The Care Quality Commission (CQC) has introduced targeted inspections to follow up on previous breaches and to check specific concerns. They do not look at an entire key question, only the part of the key question we are specifically concerned about. Targeted inspections do not change the rating from the previous inspection. This is because they do not assess all areas of a key question.

We undertook a targeted inspection approach to review the key questions of Safe and Well-led where specific concerns were raised about management, medicine record keeping and people’s care and safety.

We found no evidence during this inspection that people were at risk of harm from these concerns.

We looked at infection prevention and control measures under the Safe key question. We look at this in all care home inspections even if no concerns or risks have been identified. This is to provide assurance that the service can respond to coronavirus and other infection outbreaks effectively.

As no concerns were identified in relation to the key questions is the service Effective, Caring and Responsive, we decided not to inspect them. Ratings from the previous comprehensive inspections f

Inspection carried out on 10 February 2021

During an inspection looking at part of the service

Elysium Care Partnership Limited – 21b Upper Brighton Road is a residential care home for up to seven young people with learning disabilities and/or autism. There were seven young people living there when we inspected.

We found the following examples of good practice:

The provider had robust systems to ensure visitors to the service were aware of the additional measures in place to reduce the risk of coronavirus infection. There was personal protective equipment (PPE) available for visitors to use at the main gate of the premises and signs alerting visitors to the measures in place. Staff accompanied visitors to the newly-constructed visiting pod in the home’s back garden, which was fitted out as a comfortable space for people who lived in the home to see their visitors. Prior to seeing their loved one, visitors were required to undertake a lateral flow test and complete a symptom checker questionnaire. Lateral flow tests for coronavirus return a result in 15 minutes, reducing the risk of a visitor bringing the virus into the home.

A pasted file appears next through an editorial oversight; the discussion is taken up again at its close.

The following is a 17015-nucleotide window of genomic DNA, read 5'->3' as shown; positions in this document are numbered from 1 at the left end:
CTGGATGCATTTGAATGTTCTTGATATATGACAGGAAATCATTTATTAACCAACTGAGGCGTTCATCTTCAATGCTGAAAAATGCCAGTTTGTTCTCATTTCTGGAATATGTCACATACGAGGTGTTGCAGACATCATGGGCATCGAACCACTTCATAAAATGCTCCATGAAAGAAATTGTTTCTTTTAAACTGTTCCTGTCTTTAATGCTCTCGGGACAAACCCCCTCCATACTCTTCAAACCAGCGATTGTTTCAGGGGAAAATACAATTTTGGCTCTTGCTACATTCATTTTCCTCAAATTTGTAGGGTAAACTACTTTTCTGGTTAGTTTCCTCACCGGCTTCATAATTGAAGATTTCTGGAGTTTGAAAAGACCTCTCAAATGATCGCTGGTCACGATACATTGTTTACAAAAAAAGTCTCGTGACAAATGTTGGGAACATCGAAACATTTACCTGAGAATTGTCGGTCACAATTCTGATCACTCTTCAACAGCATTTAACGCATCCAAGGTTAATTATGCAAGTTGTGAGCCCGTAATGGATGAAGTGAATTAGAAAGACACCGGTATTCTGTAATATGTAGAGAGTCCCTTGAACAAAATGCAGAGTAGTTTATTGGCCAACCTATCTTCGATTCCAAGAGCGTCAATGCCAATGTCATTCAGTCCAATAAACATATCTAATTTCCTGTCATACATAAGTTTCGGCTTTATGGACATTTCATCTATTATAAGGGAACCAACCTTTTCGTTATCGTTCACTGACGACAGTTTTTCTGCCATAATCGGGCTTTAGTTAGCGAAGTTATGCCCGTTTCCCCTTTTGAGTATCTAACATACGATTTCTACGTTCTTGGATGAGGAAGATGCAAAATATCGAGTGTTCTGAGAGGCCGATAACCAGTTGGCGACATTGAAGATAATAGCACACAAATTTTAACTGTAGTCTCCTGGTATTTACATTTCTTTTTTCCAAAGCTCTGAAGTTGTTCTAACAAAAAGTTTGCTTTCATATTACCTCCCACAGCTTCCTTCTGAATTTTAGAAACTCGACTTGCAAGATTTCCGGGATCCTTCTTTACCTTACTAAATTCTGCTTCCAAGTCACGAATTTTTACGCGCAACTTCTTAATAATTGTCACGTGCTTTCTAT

There was plenty of PPE available at the service for staff and visitors to use, and for people living in the home to use when they went out (to use public transport or visit the shops, for example). We observed staff wearing PPE according to government guidelines. Staff audited PPE twice per day and a full stocktake was undertaken weekly, so supplies could be replenished quickly.

People who lived in the home had their risks relating to coronavirus assessed, and clear measures were in place for staff to mitigate these risks. The registered manager had also developed a range of robust risk assessments for staff and the service as a whole to reduce these risks, and had an action plan they were working towards to further ensure people’s safety. The infection prevention and control policy had been very recently updated when we visited.